Wooded by Karen Klee-Atlin
At Shift Gallery through June 25
By Cynthia Hibbard
Karen Klee-Atlin’s show “Wooded” moves from a popular Ballard park to remote areas in Ontario, Canada, to express the allure, mystery and lifecycle of trees.
Or, as she succinctly puts it: “Trees, trees, trees, trees, trees. Standing. Burning. Flooded. Loaded on a truck.”
Appropriately, her imagery is predominantly carved in wood. Her materials vary according to her needs—from serviceable but splintery artist’s grade birch, Home Depot’s cheap and challenging plywood for kitchen cabinets to the satiny and elegant Japanese plywood Shina. Klee-Atlin carves it all and thoroughly enjoys the process.
Initially and still a painter, Klee-Atlin has found her métier in wood block printing.
“I find it very satisfying and I find printmaking on its own very satisfying,” she said. “I like almost everything about the process. The product is a gift. I just love the physicality of it. I like the smell of the wood. I like the sound of the wood when I’m carving it. I just really have an affinity for it.”
And she has matched that affinity well and efficiently with her natural attraction to trees. Every series in her show is derived from only a few impromptu photographs snapped from her phone.
The first is her five-piece “Golden Gardens” series entitled “Black,” “Cream,” “Blue”, “Green” and “Rust.”
She walks her dog in Golden Gardens, which hangs over Puget Sound. She noticed a particular stand of deciduous trees, partly because the shimmering light of the background beamed through their branches. “Every time I see it I kind of stop and I take a picture with my phone because it’s just lovely,” she said.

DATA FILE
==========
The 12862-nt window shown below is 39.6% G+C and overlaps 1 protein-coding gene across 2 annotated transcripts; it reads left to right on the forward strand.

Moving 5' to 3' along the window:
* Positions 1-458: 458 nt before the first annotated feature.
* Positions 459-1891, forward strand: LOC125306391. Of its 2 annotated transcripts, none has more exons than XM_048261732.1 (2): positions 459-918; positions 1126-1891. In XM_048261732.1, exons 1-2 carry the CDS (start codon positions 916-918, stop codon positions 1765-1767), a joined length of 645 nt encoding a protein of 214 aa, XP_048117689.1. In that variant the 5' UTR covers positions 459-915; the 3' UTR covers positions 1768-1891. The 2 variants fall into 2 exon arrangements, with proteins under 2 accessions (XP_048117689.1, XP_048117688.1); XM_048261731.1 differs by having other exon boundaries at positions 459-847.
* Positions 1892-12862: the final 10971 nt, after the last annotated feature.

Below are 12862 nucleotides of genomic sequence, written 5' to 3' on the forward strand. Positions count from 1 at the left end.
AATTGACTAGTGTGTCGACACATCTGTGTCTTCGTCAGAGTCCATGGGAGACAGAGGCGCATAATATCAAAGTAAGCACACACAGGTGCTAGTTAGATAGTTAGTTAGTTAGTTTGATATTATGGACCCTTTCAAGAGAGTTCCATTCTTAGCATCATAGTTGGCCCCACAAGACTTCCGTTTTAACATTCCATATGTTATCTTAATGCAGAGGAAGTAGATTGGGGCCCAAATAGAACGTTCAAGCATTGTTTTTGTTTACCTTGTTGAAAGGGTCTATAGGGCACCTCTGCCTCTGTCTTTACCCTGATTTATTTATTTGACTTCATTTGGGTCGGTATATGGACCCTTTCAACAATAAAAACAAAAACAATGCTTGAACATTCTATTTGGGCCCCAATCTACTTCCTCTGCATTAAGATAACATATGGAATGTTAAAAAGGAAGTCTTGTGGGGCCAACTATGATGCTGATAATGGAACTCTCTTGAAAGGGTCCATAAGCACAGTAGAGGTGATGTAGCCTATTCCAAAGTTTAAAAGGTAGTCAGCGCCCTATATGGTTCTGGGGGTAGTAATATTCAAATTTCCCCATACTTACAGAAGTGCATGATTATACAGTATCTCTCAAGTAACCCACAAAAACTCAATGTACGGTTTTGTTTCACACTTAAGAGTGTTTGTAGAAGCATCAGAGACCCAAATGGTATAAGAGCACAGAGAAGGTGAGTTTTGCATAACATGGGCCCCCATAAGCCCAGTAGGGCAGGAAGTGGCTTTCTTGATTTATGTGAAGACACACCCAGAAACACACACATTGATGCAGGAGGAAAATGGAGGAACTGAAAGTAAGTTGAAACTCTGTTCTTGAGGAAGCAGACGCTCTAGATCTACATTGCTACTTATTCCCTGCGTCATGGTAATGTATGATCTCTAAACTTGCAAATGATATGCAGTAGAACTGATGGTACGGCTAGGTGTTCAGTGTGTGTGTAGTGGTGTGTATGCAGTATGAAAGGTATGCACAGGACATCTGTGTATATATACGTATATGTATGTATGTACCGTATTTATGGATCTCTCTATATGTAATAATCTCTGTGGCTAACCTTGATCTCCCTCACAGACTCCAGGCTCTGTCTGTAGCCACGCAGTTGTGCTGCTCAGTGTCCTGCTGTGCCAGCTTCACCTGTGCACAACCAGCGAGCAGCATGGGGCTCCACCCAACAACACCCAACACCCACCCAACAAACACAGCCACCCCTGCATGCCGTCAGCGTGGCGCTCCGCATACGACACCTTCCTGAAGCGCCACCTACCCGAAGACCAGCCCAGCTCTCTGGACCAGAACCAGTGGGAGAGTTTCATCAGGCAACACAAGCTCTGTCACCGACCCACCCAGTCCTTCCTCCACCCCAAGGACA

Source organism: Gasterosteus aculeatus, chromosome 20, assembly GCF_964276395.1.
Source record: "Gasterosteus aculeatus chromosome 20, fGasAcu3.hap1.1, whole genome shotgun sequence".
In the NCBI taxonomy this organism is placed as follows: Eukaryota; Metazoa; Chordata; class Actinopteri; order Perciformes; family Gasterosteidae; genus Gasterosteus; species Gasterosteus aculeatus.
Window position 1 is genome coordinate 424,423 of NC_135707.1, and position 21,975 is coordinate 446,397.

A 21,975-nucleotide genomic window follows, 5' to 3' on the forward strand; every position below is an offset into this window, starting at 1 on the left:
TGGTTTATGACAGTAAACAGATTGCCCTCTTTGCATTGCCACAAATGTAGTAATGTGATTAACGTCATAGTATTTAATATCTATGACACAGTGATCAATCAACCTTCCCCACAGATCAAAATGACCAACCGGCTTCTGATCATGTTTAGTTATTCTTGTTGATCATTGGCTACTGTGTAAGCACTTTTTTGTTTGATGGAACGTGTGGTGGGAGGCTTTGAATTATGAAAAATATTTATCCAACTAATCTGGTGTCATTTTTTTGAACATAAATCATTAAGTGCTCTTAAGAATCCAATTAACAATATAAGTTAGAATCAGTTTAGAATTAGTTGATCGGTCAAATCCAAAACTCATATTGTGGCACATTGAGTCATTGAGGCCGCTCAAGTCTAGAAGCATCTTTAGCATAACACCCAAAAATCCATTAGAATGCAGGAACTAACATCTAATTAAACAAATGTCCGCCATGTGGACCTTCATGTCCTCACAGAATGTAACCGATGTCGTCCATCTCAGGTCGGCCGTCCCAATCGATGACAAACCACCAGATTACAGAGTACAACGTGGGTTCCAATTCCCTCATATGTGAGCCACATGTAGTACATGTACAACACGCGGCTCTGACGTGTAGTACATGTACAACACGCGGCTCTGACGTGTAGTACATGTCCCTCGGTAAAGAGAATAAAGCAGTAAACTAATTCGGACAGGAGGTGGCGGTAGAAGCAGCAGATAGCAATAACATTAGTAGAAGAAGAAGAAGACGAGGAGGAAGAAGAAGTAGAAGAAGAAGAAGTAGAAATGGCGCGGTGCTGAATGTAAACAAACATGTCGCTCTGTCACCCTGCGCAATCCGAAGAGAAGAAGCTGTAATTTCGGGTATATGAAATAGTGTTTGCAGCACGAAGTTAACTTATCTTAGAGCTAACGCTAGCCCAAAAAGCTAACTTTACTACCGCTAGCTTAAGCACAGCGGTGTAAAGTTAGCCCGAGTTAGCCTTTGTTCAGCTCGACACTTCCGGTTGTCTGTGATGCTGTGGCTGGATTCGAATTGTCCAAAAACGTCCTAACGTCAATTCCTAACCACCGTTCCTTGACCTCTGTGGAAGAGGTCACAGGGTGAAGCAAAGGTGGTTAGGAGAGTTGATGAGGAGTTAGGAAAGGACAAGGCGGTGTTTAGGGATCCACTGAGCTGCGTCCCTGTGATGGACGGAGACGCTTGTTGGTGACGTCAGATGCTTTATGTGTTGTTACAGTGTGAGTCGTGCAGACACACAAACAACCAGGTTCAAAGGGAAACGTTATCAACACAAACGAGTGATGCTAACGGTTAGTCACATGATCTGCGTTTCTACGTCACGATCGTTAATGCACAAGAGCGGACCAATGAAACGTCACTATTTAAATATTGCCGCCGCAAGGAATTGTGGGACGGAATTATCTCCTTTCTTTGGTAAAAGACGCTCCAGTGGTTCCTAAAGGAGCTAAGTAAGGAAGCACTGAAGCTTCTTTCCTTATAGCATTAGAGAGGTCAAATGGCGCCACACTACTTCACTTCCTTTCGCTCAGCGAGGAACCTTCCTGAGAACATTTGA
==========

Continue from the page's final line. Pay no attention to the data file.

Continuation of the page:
The resulting, multi-plate prints dense with exuberant color reflect that light back at the viewer.
Selecting exploded segments from the same stand of trees, Klee-Atlin moved on to three more series. In both a triptych, “Blue Forest,” and in “Hanging Forest” (Green, Red and Blue), Klee-Atlin mixed color with negative and positive spaces to create hanging pieces on Japanese paper that read like scrolls of Asian silk.
In a black and white “Golden Gardens” triptych she developed a striking, atmospheric background by altering her normal printing method of carefully inking positive spaces and printing on dry paper. Because her Stonehenge sheets were too large to handle dry, she dampened them so that they picked up negative space textures.
The remainder of the show moves on to Temagami, Ontario, where Klee-Atlin and her husband keep a getaway lakeside cabin that’s accessible only by boat. From a bonfire they started there one evening, Klee-Atlin snapped a series of pictures that she translated into what she calls the “visual joke” of the series “Campfire” (1,2,3 and 4). They are at first deceptively similar and still-looking reductive woodprints but they collectively tell the story of crackling flames shooting back and forth.
In two shellac plate monotypes, Klee Atlin captures the feel of a canoe trip across a fog-shrouded lake in which ghostly, drowned trees are revealed though the mist.
Finally, a in series of four acrylic paintings, “Hwy. 11, Exit 244” Klee-Atlin offers varied colored views of a logging truck rolling down a highway as a glimpse into her reductive woodcutting process–as she often starts with a painting to map out color sequencing.
“This will eventually be a woodcut,” she said. “Printmaking frees me up. With painting you have so many balls in the air. With wood you either cut or you don’t. It’s one or zero.”